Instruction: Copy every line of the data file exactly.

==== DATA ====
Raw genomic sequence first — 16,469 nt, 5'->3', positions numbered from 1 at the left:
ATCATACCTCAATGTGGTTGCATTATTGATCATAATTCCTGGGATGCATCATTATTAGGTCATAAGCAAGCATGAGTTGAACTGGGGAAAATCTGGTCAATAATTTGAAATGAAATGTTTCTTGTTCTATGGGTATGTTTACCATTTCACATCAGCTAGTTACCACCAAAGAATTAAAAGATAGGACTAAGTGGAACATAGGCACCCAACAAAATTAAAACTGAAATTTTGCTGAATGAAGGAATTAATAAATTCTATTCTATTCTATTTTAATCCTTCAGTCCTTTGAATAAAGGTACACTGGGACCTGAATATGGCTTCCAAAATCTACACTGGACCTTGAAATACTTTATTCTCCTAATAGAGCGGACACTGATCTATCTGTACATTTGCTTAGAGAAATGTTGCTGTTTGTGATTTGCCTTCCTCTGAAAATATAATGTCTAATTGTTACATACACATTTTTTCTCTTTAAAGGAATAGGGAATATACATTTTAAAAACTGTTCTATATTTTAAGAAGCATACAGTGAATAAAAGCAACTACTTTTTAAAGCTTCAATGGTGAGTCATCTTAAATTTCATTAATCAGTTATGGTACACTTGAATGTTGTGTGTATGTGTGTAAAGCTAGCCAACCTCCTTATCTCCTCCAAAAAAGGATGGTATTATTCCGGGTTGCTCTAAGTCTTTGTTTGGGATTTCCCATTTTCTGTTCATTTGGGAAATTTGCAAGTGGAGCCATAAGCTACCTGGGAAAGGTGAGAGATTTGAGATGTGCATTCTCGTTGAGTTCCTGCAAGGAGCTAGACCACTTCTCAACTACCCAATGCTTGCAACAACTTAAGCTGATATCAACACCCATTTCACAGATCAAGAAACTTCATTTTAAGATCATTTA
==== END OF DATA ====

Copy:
Raw genomic sequence first — 16,469 nt, 5'->3', positions numbered from 1 at the left:
ATCATACCTCAATGTGGTTGCATTATTGATCATAATTCCTGGGATGCATCATTATTAGGTCATAAGCAAGCATGAGTTGAACTGGGGAAAATCTGGTCAATAATTTGAAATGAAATGTTTCTTGTTCTATGGGTATGTTTACCATTTCACATCAGCTAGTTACCACCAAAGAATTAAAAGATAGGACTAAGTGGAACATAGGCACCCAACAAAATTAAAACTGAAATTTTGCTGAATGAAGGAATTAATAAATTCTATTCTATTCTATTTTAATCCTTCAGTCCTTTGAATAAAGGTACACTGGGACCTGAATATGGCTTCCAAAATCTACACTGGACCTTGAAATACTTTATTCTCCTAATAGAGCGGACACTGATCTATCTGTACATTTGCTTAGAGAAATGTTGCTGTTTGTGATTTGCCTTCCTCTGAAAATATAATGTCTAATTGTTACATACACATTTTTTCTCTTTAAAGGAATAGGGAATATACATTTTAAAAACTGTTCTATATTTTAAGAAGCATACAGTGAATAAAAGCAACTACTTTTTAAAGCTTCAATGGTGAGTCATCTTAAATTTCATTAATCAGTTATGGTACACTTGAATGTTGTGTGTATGTGTGTAAAGCTAGCCAACCTCCTTATCTCCTCCAAAAAAGGATGGTATTATTCCGGGTTGCTCTAAGTCTTTGTTTGGGATTTCCCATTTTCTGTTCATTTGGGAAATTTGCAAGTGGAGCCATAAGCTACCTGGGAAAGGTGAGAGATTTGAGATGTGCATTCTCGTTGAGTTCCTGCAAGGAGCTAGACCACTTCTCAACTACCCAATGCTTGCAACAACTTAAGCTGATATCAACACCCATTTCACAGATCAAGAAACTTCATTTTAAGATCATTTA